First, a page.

The Labour leader was questioned by Andrew Marr on what exactly he meant when he said he would “deal” with student debt.
During the election, the Islington North MP told NME: “I don’t see why those that had the historical misfortune to be at university during the £9,000 period should be burdened excessively.”
Corbyn responded: “It was in the context of an interview with the New Musical Express (NME) and an interview I also did with the Independent in which I pointed out there was a massive overhanging debt that many people dealt with.
“I recognised it was a huge burden, I did not make a commitment we would write it off because I couldn’t at that stage.
“I pointed out we had written the manifesto in a short space of time because it was a surprise election but that we would look at ways of reducing that debt burden, recognising quite a lot of it is not going to be collected anyway and ry and reduce that.
“But the point we absolutely made was that we would abolish the student debt from the time we were elected and were we now in government, we’d be taking measures to ensure that the 2017-18 students did not pay fees or we would reimburse them if we couldn’t get the legislation through in time.”
Marr pressed him: “But if you were a young voter and you heard those words ‘I will deal with it’, you might have thought ‘Jeremy Corbyn is going to relieve me of my debt’ - but you won’t.”
Corbyn said Labour never pledged to write off student debt completely because there were unsure how large the burden was.
He said: “What I said was we would deal with it by trying to reduce the burden of it, we never said we would completely abolish because we were unaware of the size of it at that time.
“John McDonnell has established a working party to look at this policy and we will be making a statement on it which will establish what our plans are for the future.”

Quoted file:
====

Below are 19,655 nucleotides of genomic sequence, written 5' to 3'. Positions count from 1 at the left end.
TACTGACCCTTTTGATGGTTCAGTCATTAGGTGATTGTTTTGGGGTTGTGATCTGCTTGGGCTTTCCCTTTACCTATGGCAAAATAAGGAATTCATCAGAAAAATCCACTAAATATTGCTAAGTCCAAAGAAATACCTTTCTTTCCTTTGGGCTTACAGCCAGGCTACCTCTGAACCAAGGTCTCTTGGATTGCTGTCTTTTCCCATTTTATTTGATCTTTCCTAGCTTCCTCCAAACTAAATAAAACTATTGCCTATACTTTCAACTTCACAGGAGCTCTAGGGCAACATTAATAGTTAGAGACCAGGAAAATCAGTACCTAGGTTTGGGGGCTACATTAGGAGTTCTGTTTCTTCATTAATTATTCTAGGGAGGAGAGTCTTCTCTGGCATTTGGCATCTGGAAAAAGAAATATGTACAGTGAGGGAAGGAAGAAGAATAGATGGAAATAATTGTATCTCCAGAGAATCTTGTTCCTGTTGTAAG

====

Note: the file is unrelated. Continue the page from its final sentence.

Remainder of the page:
Earlier this week, Tory universities minister Jo Johnson launched a scathing attack on Corbyn over pre-election promises on tuition fees, saying they have “unravelled like an old jumper”.
“It’s hard to avoid the conclusion that students and graduates have been the victim of a cynical bait-and-switch,” Johnson wrote in a blog on HuffPost UK.
Shadow education secretary Angela Rayner came under fire from Conservative politicians in the House after she said Labour had “no plans” to wipe tuition fee debt for graduates, arguing that it never promised to do so.
She responded to her critics by saying: “A cynic might say that they’re wilfully misrepresenting my party’s policies. We have never said that we would simply write off all existing debt.
“They refer to comments made by (Mr Corbyn) and I would remind them that he said we would look at steps to reduce or eliminate the debt burden.”
Meanwhile, Rayner said thousands of students had been left uncertain about the amount they would be expected to pay for their degrees thanks to Tory policy.
In April, universities were given permission to increase tuition fees year-on-year in line with inflation until 2020, with students set to be charged £9,250 from September.
Author: Sarah Ann Harris